Since the end of the Vietnam War, the United States has relied on ‘volunteer’ armed services. Depending on volunteers for military defense–or military aggression–requires significantly different motivational ‘scripts’ and inducements than reliance on inductees. However, unlike the armed services, few commercial enterprises need to successfully manage the negative features of potential death and physical or mental disablement. One means of managing their effect is to support advances in body part replacement while alternating official silence regarding the extent of such injuries; patriotic rhetoric aimed at whipping up public support and morale; and scripting positive outcome scenarios (career enhancement; character building; and cash incentives). Research shows that financial support for, and medical advances in, body part research and design coincides historically with American involvement in military actions.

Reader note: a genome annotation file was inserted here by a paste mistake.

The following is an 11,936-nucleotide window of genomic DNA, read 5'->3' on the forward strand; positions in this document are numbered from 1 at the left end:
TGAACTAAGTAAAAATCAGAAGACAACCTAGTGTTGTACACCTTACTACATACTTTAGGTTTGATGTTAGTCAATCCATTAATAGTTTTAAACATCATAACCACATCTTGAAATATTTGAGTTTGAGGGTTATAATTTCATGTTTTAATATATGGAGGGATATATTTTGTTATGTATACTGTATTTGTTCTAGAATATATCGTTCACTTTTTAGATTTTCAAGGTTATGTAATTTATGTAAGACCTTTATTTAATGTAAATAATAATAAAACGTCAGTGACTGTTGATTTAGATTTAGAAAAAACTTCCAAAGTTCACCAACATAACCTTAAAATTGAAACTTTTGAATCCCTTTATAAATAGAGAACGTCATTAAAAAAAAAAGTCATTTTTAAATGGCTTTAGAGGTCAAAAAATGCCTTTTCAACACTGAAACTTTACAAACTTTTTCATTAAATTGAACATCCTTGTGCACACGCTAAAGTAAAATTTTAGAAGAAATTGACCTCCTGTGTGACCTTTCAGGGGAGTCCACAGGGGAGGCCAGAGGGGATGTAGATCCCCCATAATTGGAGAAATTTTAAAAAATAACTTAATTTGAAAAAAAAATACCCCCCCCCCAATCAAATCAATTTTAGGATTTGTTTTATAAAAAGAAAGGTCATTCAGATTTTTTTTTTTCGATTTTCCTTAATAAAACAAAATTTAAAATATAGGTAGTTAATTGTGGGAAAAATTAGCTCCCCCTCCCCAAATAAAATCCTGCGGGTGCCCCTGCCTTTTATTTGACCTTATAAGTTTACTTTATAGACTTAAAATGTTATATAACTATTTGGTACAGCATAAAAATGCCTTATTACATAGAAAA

|Keywords:||War Injuries, Military Service, Class Society, Prosthetics, Scripts|
Associate Professor, Department of Criminal Justice and Legal Studies, Saint Martin’s University, Lacey, Washington, USA